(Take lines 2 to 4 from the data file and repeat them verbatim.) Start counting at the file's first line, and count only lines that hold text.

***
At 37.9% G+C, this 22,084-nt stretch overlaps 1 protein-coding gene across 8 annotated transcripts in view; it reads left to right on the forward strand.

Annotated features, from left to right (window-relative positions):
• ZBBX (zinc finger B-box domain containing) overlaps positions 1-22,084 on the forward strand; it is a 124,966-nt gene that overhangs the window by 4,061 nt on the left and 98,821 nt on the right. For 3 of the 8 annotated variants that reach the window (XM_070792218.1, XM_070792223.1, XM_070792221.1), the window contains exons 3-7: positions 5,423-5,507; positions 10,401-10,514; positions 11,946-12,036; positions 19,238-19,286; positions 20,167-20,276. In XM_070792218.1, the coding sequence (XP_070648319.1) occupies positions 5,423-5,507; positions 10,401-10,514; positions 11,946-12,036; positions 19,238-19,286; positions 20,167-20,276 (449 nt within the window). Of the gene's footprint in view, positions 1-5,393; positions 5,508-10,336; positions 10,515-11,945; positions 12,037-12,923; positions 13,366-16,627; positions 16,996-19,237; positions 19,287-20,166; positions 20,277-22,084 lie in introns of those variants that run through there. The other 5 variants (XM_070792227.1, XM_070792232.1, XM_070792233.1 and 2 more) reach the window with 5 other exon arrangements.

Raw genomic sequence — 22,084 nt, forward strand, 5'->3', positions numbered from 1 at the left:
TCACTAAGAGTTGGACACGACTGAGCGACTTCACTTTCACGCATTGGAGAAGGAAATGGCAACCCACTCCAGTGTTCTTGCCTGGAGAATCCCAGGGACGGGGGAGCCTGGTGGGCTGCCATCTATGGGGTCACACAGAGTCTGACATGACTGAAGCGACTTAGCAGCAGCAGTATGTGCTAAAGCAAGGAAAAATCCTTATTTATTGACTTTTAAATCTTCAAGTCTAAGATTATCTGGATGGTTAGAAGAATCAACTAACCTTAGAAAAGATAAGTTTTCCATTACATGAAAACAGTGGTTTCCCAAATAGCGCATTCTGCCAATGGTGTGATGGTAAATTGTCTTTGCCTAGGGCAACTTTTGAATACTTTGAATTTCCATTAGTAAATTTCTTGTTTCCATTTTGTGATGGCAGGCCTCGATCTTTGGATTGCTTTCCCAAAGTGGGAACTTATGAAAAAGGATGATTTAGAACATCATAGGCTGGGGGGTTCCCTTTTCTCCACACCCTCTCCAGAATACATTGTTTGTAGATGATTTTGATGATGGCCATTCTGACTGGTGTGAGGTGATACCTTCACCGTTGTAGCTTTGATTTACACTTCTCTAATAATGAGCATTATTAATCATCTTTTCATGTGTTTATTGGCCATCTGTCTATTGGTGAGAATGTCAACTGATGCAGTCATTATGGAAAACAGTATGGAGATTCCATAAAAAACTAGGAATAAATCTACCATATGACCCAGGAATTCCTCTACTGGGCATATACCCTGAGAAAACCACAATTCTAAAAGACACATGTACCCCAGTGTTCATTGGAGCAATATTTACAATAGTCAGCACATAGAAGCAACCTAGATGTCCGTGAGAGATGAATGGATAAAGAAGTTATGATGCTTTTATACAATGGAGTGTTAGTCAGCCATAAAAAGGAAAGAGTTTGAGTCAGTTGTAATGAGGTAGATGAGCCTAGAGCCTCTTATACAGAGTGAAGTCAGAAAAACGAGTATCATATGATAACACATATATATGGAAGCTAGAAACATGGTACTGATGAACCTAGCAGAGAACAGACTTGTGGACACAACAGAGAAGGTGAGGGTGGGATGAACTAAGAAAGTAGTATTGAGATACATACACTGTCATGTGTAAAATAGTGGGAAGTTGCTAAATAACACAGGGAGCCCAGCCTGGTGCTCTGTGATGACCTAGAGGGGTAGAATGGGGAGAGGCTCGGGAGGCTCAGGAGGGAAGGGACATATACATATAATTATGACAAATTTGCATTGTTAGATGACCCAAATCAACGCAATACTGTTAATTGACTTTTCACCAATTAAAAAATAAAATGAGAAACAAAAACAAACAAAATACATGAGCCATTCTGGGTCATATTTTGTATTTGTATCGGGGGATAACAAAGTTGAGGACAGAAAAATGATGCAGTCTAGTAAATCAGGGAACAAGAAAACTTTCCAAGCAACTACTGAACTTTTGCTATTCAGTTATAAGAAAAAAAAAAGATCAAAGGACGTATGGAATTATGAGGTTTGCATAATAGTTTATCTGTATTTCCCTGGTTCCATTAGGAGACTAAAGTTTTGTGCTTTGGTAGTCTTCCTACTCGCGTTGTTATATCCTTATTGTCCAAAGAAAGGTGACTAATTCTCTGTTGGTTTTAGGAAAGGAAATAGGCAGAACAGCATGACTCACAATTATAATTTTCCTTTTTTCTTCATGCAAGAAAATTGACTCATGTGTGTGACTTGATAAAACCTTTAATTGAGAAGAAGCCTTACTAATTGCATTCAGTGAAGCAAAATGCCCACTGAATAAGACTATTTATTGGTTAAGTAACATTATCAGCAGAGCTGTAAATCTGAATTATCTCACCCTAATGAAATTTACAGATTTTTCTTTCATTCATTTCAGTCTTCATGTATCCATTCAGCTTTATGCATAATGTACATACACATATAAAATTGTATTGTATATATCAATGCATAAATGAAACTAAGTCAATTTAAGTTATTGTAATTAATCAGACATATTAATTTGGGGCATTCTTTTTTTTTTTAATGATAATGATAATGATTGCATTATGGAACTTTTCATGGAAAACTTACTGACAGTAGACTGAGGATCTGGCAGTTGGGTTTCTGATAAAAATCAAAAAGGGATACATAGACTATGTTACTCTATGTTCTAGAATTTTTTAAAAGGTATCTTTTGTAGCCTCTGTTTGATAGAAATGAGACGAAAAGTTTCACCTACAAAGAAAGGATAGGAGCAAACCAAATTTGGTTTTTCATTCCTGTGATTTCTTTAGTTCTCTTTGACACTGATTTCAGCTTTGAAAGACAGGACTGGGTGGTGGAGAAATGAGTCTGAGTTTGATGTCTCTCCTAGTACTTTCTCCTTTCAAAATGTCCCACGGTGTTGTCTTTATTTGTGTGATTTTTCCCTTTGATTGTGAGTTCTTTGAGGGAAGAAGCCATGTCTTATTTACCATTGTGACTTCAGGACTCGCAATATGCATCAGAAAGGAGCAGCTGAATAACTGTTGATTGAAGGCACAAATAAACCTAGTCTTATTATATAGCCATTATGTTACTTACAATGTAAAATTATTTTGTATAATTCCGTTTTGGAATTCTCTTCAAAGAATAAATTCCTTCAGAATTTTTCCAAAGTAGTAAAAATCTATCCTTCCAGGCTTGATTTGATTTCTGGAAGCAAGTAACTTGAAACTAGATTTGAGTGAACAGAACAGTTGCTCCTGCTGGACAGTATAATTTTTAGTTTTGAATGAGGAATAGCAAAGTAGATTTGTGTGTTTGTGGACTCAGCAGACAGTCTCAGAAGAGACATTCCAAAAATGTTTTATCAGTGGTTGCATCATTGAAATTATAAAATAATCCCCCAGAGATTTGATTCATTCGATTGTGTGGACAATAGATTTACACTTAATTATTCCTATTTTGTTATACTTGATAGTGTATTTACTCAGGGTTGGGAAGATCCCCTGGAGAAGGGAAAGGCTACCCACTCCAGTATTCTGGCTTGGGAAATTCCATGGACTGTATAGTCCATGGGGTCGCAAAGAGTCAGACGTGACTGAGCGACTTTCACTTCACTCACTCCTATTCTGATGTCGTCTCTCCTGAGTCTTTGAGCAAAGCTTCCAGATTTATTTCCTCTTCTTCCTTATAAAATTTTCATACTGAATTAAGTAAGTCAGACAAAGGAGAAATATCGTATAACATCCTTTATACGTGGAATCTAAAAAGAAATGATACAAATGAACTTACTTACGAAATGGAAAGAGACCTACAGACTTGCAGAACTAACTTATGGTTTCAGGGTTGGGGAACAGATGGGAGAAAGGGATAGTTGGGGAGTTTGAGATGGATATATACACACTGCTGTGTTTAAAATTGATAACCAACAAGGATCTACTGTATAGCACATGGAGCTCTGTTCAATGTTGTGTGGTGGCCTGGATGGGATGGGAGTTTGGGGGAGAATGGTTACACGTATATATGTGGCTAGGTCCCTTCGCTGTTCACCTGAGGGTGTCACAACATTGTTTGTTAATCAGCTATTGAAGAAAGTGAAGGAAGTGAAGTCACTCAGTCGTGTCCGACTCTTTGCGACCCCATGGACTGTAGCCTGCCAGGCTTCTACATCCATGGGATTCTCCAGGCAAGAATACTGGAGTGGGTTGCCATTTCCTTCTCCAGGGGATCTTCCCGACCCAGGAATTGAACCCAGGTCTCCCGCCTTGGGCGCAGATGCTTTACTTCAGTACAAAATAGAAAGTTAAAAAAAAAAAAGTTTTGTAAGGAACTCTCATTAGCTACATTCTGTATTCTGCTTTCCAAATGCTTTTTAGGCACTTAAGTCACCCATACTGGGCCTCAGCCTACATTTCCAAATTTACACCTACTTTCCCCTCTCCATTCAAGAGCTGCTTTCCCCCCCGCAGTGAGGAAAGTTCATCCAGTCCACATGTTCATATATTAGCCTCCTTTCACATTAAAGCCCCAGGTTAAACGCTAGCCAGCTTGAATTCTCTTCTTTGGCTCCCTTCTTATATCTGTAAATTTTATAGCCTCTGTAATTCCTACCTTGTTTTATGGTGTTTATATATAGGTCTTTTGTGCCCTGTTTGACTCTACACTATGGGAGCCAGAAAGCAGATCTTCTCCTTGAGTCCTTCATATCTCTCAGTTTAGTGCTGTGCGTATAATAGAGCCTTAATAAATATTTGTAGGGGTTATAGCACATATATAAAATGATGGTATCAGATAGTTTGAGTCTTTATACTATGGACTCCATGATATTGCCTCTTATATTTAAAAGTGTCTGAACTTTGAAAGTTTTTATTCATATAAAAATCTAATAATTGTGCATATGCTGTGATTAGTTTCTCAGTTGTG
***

Annotated features, from left to right (window-relative positions):
• ZBBX (zinc finger B-box domain containing) overlaps positions 1-22,084 on the forward strand; it is a 124,966-nt gene that overhangs the window by 4,061 nt on the left and 98,821 nt on the right. For 3 of the 8 annotated variants that reach the window (XM_070792218.1, XM_070792223.1, XM_070792221.1), the window contains exons 3-7: positions 5,423-5,507; positions 10,401-10,514; positions 11,946-12,036; positions 19,238-19,286; positions 20,167-20,276. In XM_070792218.1, the coding sequence (XP_070648319.1) occupies positions 5,423-5,507; positions 10,401-10,514; positions 11,946-12,036; positions 19,238-19,286; positions 20,167-20,276 (449 nt within the window). Of the gene's footprint in view, positions 1-5,393; positions 5,508-10,336; positions 10,515-11,945; positions 12,037-12,923; positions 13,366-16,627; positions 16,996-19,237; positions 19,287-20,166; positions 20,277-22,084 lie in introns of those variants that run through there. The other 5 variants (XM_070792227.1, XM_070792232.1, XM_070792233.1 and 2 more) reach the window with 5 other exon arrangements.

Raw genomic sequence — 22,084 nt, forward strand, 5'->3', positions numbered from 1 at the left: